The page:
Gum Disease

Gum diseaseperiodontal disease, gum disease, epping dentist

There are many forms of gum disease, (periodontal disease) It ranges, from mild gingivitis to advanced periodontitis.

Am I susceptible to gum disease?

  • Smokers are more susceptible to gum disease.
  • Genetic factors research shows that up to 30% of the population might be genetically susceptible to gum disease, despite their use of aggressive oral care habits.
  • Pregnancy or an adolescence the hormonal changes your body experiences at those times can affect your gums.  They can become sensitive and more susceptible to gum disease.
  • Stress  can make it more difficult for your body to fight off infection, including gum diseases.
  • Certain medications, such as oral contraceptives, anti-depressants, and certain heart medicines, can affect your oral health.
  • Clenchers or Grinders– place excess force on the supporting tissues of the teeth which could speed up the rate of destruction of periodontal tissues.
  • Diabetes can impair the ability to process and/or utilize insulin and thus make it more difficult for you to control gum infection.
  • Poor nutrition compromises your body’s immune system and makes it harder for your body to fight off gum disease.
  • Other systemic diseases interfere with the body’s immune system and might worsen the condition of the gums.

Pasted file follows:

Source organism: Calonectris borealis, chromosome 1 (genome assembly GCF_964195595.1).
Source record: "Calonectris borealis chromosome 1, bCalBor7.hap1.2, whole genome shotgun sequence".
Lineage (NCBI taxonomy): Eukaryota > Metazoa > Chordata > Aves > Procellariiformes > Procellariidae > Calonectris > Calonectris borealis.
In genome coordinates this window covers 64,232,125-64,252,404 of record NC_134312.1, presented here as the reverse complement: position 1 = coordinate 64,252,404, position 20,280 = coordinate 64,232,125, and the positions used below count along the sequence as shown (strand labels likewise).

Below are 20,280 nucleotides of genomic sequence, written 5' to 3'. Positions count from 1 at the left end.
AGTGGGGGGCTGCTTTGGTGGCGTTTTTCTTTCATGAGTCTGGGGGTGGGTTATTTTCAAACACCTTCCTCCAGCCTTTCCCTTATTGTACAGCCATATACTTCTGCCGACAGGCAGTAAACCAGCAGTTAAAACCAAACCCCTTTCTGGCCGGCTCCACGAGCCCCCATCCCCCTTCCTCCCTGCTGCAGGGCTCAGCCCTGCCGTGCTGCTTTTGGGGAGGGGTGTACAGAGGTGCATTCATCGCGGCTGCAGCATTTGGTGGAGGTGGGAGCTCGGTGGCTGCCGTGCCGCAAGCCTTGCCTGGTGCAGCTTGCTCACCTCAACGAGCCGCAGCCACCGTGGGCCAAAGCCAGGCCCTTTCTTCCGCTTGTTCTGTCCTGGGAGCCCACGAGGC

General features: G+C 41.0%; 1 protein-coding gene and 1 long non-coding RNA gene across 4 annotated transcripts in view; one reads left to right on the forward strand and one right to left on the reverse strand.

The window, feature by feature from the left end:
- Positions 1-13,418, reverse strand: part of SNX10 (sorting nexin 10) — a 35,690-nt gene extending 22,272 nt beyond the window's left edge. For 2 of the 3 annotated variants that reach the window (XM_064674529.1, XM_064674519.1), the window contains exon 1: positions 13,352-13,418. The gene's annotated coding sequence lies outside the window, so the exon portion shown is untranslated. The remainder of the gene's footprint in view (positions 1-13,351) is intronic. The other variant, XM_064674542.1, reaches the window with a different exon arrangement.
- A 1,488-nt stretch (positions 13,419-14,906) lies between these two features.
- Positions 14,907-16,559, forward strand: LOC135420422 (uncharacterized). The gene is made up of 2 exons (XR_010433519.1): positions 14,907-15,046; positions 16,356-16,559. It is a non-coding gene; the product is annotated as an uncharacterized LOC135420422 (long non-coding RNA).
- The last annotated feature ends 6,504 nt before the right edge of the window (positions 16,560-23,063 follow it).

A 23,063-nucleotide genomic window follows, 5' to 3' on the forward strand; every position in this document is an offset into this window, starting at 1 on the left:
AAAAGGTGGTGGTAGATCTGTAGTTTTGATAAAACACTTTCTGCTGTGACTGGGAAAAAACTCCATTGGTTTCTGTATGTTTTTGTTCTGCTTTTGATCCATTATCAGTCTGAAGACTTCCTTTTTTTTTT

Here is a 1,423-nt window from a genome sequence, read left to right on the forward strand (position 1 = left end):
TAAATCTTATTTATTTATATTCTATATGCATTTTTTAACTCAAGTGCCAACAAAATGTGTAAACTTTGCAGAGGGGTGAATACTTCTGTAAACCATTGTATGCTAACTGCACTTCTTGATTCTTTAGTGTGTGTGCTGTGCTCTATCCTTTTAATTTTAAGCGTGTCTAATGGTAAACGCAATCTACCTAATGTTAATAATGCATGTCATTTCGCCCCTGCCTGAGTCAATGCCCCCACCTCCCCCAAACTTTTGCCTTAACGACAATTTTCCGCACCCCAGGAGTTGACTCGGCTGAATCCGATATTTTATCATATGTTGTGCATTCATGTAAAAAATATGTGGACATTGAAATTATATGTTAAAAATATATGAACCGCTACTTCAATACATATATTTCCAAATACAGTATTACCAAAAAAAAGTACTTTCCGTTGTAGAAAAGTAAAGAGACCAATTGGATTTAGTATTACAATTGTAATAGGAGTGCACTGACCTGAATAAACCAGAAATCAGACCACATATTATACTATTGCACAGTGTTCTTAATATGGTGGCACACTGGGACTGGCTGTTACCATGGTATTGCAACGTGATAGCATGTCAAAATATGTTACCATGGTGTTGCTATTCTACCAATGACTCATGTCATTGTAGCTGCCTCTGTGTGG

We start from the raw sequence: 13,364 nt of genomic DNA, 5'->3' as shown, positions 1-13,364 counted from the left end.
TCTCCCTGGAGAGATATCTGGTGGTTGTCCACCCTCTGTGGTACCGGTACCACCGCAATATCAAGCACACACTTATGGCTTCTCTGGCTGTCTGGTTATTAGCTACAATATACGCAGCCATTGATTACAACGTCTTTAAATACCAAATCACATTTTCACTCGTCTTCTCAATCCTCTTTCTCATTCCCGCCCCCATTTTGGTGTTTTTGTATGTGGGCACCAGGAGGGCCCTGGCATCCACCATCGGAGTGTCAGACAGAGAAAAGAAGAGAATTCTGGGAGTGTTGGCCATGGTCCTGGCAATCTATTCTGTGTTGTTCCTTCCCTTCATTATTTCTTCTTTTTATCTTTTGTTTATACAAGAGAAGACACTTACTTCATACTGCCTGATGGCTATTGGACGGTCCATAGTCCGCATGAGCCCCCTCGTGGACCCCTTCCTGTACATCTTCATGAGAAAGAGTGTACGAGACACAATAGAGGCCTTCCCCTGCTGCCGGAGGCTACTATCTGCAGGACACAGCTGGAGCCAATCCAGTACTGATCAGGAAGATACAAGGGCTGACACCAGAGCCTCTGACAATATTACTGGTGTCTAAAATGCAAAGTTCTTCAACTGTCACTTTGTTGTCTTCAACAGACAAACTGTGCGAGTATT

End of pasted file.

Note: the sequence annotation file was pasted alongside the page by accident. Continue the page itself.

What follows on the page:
What treatment is provided?

To halt this process professional periodontal treatment is required. This involves the removal of plaque and tartar from below the gum line with specially designed instruments,  so the tooth root surfaces are clean and smooth. This will help improve the health of your gums, reduce gum swelling and bleeding.

Following a scaling, swollen gums will shrink to a healthier contour. As they shrink though, more of your teeth might become exposed and they might become more sensitive. This must be supplemented with regular at-home oral care – brushing and flossing.

Supportive Periodontal Therapy

This is an ongoing program designed to prevent gum disease from recurring in patients who have undergone periodontal treatment. Our dentist will recommend a schedule tailored to protect your periodontal health. The intervals between visits might range from every 3 to 6 months.

Gum disease concerns

Periodontitis (serious gum disease that damages the soft tissue and bone of your teeth) is associated with heart disease.  Bacteria in your mouth can infect your heart so healthy teeth and gums might reduce the risk of heart disease.

Book an Apointment and learn more about periodontal disease.

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